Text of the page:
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Using Drag & Drop with custom types from Swift

I wanted to use Drag & Drop from within my own application for my own custom types. I already have implemented drag & drop for sources outside my application as I have blogged about in this post. In another post I have documented the use of the pasteboard from within Swift.

So adding drag & drop when the source and destination are my own app should be easy right?

Well, no. I did not find this easy at all. But I did get it to work :)

First things first: The apple documentation (that I could find) is of little to no help at all. It is either outdated or it laks guidance. Besides, I must be the only one having trouble with this because there is almost nothing to find on the inet ... well, there is, but it is also outdated...

Ok, here is the deal:

First decide which type to drag & drop. For that type the NSPasteboardWriting and NSPasteboardReading protocols have to be adopted. Oh, and that type (class) must inherit from NSObject as well.

Like this:

class MyData: NSObject, NSPasteboardWriting, NSPasteboardReading {
    var eData: String!
    var oData: String!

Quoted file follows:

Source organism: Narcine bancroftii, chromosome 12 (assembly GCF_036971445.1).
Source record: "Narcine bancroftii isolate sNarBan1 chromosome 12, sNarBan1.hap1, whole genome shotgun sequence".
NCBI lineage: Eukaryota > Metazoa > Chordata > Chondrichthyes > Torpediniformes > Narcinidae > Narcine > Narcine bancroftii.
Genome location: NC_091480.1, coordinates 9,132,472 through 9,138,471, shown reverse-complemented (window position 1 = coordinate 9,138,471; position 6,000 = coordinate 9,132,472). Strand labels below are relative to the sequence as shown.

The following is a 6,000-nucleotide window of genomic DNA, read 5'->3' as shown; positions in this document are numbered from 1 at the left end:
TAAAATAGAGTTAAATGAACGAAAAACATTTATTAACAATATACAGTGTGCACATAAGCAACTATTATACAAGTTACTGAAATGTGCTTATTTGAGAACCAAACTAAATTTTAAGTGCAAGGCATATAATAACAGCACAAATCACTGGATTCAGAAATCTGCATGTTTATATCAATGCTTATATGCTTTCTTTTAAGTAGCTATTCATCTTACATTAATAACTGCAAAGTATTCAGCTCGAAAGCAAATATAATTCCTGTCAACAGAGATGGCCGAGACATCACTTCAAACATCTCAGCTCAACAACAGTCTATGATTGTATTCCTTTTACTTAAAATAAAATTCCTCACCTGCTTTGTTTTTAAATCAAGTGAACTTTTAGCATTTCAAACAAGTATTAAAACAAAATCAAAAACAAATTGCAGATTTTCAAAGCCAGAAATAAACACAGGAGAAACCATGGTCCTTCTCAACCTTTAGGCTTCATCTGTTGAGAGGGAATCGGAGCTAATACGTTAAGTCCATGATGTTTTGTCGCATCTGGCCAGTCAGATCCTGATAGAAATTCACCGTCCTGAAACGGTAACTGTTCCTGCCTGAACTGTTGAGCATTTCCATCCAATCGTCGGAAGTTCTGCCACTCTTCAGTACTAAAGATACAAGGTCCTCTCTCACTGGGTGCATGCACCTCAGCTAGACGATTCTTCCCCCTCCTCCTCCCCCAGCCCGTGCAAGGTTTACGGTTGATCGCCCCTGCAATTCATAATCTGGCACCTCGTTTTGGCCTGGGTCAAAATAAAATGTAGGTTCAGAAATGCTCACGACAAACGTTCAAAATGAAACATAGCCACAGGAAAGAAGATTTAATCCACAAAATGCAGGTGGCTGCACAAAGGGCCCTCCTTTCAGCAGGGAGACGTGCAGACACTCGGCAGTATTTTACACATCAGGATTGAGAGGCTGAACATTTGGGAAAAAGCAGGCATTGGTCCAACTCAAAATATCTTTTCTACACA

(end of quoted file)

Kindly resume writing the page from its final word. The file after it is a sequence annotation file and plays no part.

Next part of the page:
init(e: String, o: String) {
        super.init() // Necessary for NSObject
        oData = o
        eData = e
    private func jsonString() -> String {
        let top = SwifterJSON.createJSONHierarchy()
        top["eData"].stringValue = eData
        top["oData"].stringValue = oData
        return top.description
    // MARK: - Pasteboard Writing Protocol
    @objc func writableTypesForPasteboard(pasteboard: NSPasteboard!) -> [AnyObject]! {
        return ["com.mycompany.MyApp.MyData"]
    @objc func pasteboardPropertyListForType(type: String!) -> AnyObject! {
        return jsonString()
    // MARK: - Pasteboard Reading Protocol
    init!(pasteboardPropertyList propertyList: AnyObject!, ofType type: String!) {

        if let jsonString = propertyList asString {
            let (topOrNil, errorOrNil) = SwifterJSON.createJsonHierarchyFromString(jsonString)
            if let top = topOrNil {
                oData = top["oData"].stringValue ?? "Error"
                eData = top["eData"].stringValue ?? "Error"